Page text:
The Reality Faced by Innovators of Educational Assessments Part 1 – What Does Innovative Assessment Really Mean, and What Has Recent Assessment Innovation Looked Like?

Part 1 – What Does Innovative Assessment Really Mean, and What Has Recent Assessment Innovation Looked Like?

The Innovative Assessment Demonstration Authority (IADA) provision of the Every Student Succeeds Act (ESSA) ostensibly offers states the flexibility needed to “establish, operate, and evaluate an innovative assessment system” with the goal of using that educational assessment to meet the ESSA academic assessment and statewide accountability system requirements. 

In two recent CenterLine blog posts, Executive Director Scott Marion described the challenges faced by states attempting to take advantage of the flexibility offered by the IADA and offered a hopeful view of what innovative assessment might look like under the IADA constraints.

In this post, I take a step back from the particulars of the IADA and consider larger questions of innovation in state assessment:  

  • What do we mean by innovation and “innovative assessment system”?  
  • What is the goal of innovation in testing?

Innovation is a difficult concept to nail down, but most attempts at defining innovation include the following principles:

Innovation requires making a change to an existing product or process through the novel application of ideas or inventionswith the goal of adding value to the product by making it more useful to its consumers.

Most importantly, it is widely accepted that innovation is more than just a good idea, a new way of doing things, or even a better way of doing things. The final principle highlighted above – making a product or process more useful to its consumers – means that a change must be accepted and adopted by consumers to be considered an innovation.

Innovation in Large-Scale Educational Assessment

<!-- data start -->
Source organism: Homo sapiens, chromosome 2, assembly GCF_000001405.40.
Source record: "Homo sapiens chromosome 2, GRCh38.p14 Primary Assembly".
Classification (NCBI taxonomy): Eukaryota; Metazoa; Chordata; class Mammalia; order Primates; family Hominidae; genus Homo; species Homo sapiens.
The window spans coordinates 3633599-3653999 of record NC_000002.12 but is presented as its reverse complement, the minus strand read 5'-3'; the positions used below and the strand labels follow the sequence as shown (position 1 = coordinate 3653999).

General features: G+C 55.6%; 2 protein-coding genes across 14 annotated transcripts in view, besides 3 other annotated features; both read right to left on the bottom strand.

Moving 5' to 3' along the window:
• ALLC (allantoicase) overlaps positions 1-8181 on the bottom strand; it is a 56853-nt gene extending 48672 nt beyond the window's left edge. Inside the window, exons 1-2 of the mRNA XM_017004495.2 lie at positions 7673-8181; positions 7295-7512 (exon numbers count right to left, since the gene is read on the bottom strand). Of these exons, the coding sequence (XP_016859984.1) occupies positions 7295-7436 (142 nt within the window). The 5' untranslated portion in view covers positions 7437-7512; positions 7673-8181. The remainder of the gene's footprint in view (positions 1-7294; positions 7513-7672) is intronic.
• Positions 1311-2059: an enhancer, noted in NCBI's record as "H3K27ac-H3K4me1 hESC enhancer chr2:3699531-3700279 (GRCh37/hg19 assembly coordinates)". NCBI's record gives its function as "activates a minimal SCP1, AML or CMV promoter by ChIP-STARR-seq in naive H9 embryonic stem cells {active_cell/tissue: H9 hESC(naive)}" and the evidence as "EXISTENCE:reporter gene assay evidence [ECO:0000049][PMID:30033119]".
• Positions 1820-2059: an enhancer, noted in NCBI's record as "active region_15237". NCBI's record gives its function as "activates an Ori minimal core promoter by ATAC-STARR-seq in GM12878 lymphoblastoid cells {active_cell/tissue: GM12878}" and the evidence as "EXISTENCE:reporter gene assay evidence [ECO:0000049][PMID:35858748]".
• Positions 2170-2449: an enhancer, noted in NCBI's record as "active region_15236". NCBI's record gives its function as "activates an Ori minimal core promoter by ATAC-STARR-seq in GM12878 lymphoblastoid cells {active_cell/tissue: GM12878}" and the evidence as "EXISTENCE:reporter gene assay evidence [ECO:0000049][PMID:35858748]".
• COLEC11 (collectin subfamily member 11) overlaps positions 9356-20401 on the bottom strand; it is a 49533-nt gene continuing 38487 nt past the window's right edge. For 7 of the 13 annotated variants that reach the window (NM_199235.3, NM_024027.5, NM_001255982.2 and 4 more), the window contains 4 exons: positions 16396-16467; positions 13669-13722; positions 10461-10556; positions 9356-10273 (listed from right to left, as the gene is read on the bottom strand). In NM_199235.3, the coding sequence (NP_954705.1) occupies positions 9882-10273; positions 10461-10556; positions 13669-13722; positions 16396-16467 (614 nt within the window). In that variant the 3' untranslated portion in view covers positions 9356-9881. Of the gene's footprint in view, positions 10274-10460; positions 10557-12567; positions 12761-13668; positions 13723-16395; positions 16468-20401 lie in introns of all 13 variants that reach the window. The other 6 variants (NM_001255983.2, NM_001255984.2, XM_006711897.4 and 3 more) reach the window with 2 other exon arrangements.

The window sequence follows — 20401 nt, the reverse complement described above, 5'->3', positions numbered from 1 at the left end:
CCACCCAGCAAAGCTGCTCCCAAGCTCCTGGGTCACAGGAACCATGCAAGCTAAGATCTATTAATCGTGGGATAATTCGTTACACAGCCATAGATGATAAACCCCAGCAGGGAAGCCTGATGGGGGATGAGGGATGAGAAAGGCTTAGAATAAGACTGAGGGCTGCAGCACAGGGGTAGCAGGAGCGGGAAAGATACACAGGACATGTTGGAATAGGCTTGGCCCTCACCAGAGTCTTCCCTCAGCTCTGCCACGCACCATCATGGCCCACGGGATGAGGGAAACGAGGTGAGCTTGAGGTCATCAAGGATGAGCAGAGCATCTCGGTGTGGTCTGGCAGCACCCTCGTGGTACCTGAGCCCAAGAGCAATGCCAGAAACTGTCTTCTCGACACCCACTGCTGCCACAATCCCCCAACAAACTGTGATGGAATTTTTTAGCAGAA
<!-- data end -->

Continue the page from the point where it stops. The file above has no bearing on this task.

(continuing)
In their 2018 article, Moncaleano and Russell trace the history of innovation in large-scale educational assessment (usually via advances in technology) in terms of the interplay between efficiency and validity. Ideally, it would be possible to maximize both efficiency and validity; but in practice, efforts to increase one often results in a decrease in the other.

Efforts to Increase Validity

In the 1990s, the push for increased validity via authentic assessment resulted in state assessments that included direct measures of writing, constructed-response items, portfolios, and performance assessments. Although offering the potential to increase validity, this round of innovation in assessment design significantly increased the cost of large-scale assessment, as well as the time needed to administer the tests, score student responses, and produce test results. 

While the assessment community was still debating and sorting through those authentic innovations to educational assessment, the assessment and accountability demands of No Child Left Behind (NCLB) swung the innovation pendulum back toward efficiency. Nevertheless, the 1990s did produce some lasting innovations in large-scale educational assessment.

Advances in technology led to innovations in scanning and distributing images of students’ written responses. This action increased the efficiency of scoring and the ability to distribute those responses to scoring centers spread across the country. Efforts to further increase scoring efficiency via machine scoring of written student responses continue today.

Accounting for Every Student